“FIX YOUR HIPS”
Now to focus on the other ball and socket joint, the hips. We have all heard coaches say, “drive your knees out” when we squat. Well that phrase can be simplified even more by thinking “active hips” which was coined by Mark Rippetoe in the CrossFit Journal in 2008. Just like the cue of active shoulders when we do overhead squats, snatch, Jerks, etc.. we have to keep our hips active in order to prevent a lumbar collapse (rounding the back) or the knee collapse which puts a tremendous sheer force on the medial side of the knees. In order to explain the “Fix Your Hips” video series but to prevent this from being an anatomy and physiology lecture, I thought it would be helpful to talk about how a ball and socket joint works but stick to a few basics. A ball and socket joint can tolerate so much rotational load because of its design and leverage. When the hip is active in the squat or to put it another way external rotation is generated, there are at least nine muscles that contribute to rotation of the femoral head in the acetabulum (ball in the socket) the gluteus medius, minimus, and maximus; adductor minimus; quadratus femoris; inferior gemellus; obturator internus; superior gemellus, and piriformis. This process allows the femur (upper leg bone) to track over the toes and decrease if not eliminate the lateral sheer force on the knee. So think about this when you squat, shove the knees out, screw the feet into the ground and activate those hips. Now that we have established how external rotation stabilizes the hip in a squat we should discuss the point of this video series. The whole point of this video series is to allow and facilitate normal rotation of the hip and proper translation of the forces/stresses we put on the hip. Simply put we want normal range of motion in the hip when we squat, run, hit a golf ball, perform a lunge, wrestle with our kids, I think you get the point, when we move well, we live well. This series is designed to give you multiple mobility exercises, multiple stability exercises, and several different strategies to accomplish full expression of perfect hip movement. I did this so you could go through the 3 different cycles and find the exercises that specifically target your problem areas. Pick out those exercises, keeping in mind that you want a mix of mobility, stability (strengthening), and soft tissue work to provide the optimal amount of benefit. If you have knee pain, then the first thing to do is fix your hips, and if you have back pain the first thing to do is fix your hips. Give the exercises 2-3 weeks of consistent effort at least 4-5 days a week and your symptoms should be improving, if not gone. Commit to squatting well every time you squat and ask your coaches for feedback on your squat. Have someone video you squatting and this will help you see your faults because despite what you think your squat looks like in your mind, it doesn’t look like Rich’s squat.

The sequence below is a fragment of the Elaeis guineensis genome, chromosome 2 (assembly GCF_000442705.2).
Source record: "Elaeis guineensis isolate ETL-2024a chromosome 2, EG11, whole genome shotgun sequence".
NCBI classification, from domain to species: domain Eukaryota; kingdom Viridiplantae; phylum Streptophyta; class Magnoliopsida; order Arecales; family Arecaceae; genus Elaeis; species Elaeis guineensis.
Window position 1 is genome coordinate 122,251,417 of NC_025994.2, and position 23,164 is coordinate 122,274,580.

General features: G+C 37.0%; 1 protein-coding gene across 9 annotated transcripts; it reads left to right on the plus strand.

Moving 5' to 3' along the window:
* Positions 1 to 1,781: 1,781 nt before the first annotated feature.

Move Well, Live Well